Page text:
Pinterest is filled with ideas for crafts and activities to do with little ones. When I was a pre-school teacher, I was never at a loss when it came to lesson planning. Easy and clever crafts, sensory activities, gross-motor ideas… there were educational and fun activities at my fingertips for any area of development.
But what about activities for older kids? When I switched to running the before- and after-school program, it became much harder to find, and come up with my own, ideas to keep them occupied. Let’s be honest, egg carton daffodils and plastic bottle rice shakers just don’t cut it with the 8+ crowd!
Keeping Older Children Busy
We tend to think of our older kids as being independent and able to amuse themselves (which is true), and it is healthy for them to find their own activities. The problem is, they often gravitate towards screens. I am not against screen time — not by a long shot. I have come to accept that technology is a big part of the daily interactions of the next generation, and have taken an “if you can’t beat ‘em, join ‘em” approach. However, that doesn’t mean we can’t engage our kids in interesting screen-free activities from time to time.
So, I’ve gathered some ideas for screen-free activities you can do with your older kids.
There are several ways to go about it. Many experiment instructions can be found online, often with minimal preparation needed, and these are best done under the supervision of a parent. Here are a few websites to get you started:
You can buy commercially-produced science kits that come with pre-planned experiments. These might require your help, so be sure to look them over quickly before setting your kids loose with them.
If you’re adventurous and don’t mind the occasional mess, you can provide your child with various materials – baking soda, vinegar, containers, water, plastic tubing, magnets, whatever you can get your hands on that’s safe to experiment with – and let them create their own experiments. (A small reminder that magnets can be very dangerous if swallowed, so watch out for smaller kids if you use them.)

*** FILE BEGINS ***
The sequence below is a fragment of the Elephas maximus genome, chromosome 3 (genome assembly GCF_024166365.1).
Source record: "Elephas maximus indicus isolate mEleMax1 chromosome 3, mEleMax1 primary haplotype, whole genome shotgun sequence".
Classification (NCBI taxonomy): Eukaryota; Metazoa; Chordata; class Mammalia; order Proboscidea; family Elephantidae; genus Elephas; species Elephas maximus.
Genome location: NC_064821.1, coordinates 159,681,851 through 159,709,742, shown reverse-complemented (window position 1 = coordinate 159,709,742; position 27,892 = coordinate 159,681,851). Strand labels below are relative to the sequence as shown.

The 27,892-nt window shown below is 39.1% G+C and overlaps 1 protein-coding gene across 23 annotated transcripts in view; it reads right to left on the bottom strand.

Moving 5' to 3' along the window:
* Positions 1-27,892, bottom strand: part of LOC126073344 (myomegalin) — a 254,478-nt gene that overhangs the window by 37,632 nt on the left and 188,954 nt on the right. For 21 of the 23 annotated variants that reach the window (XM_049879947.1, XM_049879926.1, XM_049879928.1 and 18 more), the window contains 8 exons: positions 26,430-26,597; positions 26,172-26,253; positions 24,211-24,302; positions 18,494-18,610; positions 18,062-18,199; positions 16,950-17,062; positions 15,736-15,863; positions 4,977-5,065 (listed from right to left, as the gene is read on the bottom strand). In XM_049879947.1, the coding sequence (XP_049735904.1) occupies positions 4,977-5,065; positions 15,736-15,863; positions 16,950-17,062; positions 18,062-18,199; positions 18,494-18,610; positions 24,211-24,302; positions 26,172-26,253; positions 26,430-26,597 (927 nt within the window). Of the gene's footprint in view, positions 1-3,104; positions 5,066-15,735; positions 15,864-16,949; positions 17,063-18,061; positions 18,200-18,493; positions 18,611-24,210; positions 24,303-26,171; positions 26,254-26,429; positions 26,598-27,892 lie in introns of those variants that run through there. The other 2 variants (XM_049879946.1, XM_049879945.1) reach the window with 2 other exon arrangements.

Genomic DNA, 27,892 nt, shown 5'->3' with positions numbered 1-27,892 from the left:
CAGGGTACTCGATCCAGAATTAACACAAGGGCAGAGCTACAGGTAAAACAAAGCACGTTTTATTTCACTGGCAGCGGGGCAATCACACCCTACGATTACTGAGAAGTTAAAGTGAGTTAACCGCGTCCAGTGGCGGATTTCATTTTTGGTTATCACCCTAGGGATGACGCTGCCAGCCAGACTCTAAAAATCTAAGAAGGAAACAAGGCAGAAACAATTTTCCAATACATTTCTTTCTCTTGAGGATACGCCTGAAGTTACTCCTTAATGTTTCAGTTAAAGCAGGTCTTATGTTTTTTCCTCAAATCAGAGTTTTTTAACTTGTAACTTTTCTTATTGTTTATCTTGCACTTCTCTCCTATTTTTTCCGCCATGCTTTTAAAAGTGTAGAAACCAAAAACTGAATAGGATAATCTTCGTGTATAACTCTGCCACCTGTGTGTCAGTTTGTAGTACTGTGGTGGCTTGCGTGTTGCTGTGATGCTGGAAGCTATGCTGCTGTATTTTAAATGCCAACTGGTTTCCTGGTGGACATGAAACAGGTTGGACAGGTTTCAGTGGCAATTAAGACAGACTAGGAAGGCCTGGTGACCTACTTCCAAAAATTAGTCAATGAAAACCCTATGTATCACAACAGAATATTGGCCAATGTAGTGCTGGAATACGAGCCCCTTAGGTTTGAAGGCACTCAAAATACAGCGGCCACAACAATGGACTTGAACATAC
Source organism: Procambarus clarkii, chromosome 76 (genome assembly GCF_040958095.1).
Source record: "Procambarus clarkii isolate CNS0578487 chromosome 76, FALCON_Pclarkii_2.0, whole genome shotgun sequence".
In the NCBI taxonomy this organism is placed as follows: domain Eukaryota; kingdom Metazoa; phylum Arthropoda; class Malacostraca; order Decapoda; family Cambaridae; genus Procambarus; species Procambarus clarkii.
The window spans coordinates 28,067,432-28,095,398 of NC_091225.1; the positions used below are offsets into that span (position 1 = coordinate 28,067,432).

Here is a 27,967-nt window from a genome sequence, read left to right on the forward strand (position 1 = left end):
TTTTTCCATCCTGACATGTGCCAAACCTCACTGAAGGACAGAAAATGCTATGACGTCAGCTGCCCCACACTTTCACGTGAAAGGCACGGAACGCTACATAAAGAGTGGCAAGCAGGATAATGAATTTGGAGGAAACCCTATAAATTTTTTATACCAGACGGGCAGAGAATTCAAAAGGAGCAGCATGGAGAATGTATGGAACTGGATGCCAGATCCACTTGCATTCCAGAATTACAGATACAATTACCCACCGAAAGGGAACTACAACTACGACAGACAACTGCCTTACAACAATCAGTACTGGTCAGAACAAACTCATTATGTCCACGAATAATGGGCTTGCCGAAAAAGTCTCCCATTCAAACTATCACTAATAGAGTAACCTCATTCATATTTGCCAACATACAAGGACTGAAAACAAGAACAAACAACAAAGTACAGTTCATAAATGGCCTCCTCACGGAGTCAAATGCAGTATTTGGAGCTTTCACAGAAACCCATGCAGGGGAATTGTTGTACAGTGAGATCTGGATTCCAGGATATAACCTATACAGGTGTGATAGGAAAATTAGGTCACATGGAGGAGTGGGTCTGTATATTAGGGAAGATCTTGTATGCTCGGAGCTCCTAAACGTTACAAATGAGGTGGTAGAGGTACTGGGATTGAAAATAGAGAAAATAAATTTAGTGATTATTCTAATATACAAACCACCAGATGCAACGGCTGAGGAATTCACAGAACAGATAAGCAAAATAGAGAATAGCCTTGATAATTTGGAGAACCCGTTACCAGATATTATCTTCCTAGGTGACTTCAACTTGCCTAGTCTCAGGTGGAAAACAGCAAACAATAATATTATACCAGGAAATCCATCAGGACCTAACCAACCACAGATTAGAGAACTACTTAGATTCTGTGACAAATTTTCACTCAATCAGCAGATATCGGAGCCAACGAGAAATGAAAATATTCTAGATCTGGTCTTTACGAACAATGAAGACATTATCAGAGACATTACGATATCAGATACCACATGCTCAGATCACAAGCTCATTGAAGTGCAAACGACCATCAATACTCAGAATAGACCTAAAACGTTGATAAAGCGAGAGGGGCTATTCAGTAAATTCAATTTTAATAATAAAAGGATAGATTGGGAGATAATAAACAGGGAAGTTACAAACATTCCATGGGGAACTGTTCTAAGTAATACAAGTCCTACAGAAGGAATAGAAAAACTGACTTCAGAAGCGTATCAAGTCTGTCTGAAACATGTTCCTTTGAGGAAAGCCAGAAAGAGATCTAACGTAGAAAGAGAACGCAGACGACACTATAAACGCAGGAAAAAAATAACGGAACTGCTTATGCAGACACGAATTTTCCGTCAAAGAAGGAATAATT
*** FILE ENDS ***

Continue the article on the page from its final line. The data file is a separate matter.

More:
A small, cheap keyboard or a second-hand guitar can spark hours of interest for an older child and might turn into a lifelong hobby. They can start by playing around with it by ear, and if they take an interest, look into lessons. (Or break the screen rule and look on YouTube. There are some fabulous instrument tutorials out there.) Musical instruments can get pricey, but they don’t have to be. Keep your eyes open at garage sales, in thrift stores, and online buy and sell groups; there are often basic ones for reasonable prices. If your ears can take it, try a recorder. It might drive you crazy, but it is easy to learn and very inexpensive.
A Binder and Loose Leaf Paper
Yes, I’m serious with this one. Think back – you had a Trapper Keeper, didn’t you? (Or was it a Note Tote?) Why did you love it so much? For me, it was a place that could hold all of my thoughts, drawings, personal writing, notes about crushes I had, letters to celebrities – everything was in that binder. Get your child a binder, fill it with paper, maybe even splurge on an old-fashioned multi-coloured click pen like the good old days (they still exist at the dollar store!) and give it to them with the promise that you won’t look inside it. Let it be their space and only theirs. You might be surprised how creative they get with it.
Make Your Own Animation
Flip books are fun and easy. Buy a stack of sticky notes or small notebooks (available at the dollar store), and let them make their own little animations. It requires little skill and very little cost, but it’s a fun activity and a neat lesson. Here is a great tutorial if you aren’t familiar with the concept.
If you want to be more sophisticated, there is also stop-motion animation. (Okay, this does break the screen rule – but they are making movies, not watching them, so I’m going to allow it on the list!) Tinker Lab outlines the process well here.
Create Functional Crafts
By the time kids are older, they understand how paint, glue and scissors work. They can figure out on their own how to do art that is just art, and if they are interested in more complicated applications of it, they will seek it out.
Simple crafts aren’t nearly as interesting anymore, but ones that serve a purpose are! Water bottle bracelets are fun and functional. So are duct tape wallets. Break out the fabric, needle, and thread and do some basic sewing. Teach them how to crochet.
There are plenty of crafty things older kids can do that aren’t just space-holders on the fridge.
When they need a break from the screen – or you do – encourage them to try some of these fun and creative activities. They were a hit with the older kids in my classroom, and with the older kid in my house!
At the very least, they will learn something while their devices charge. 😉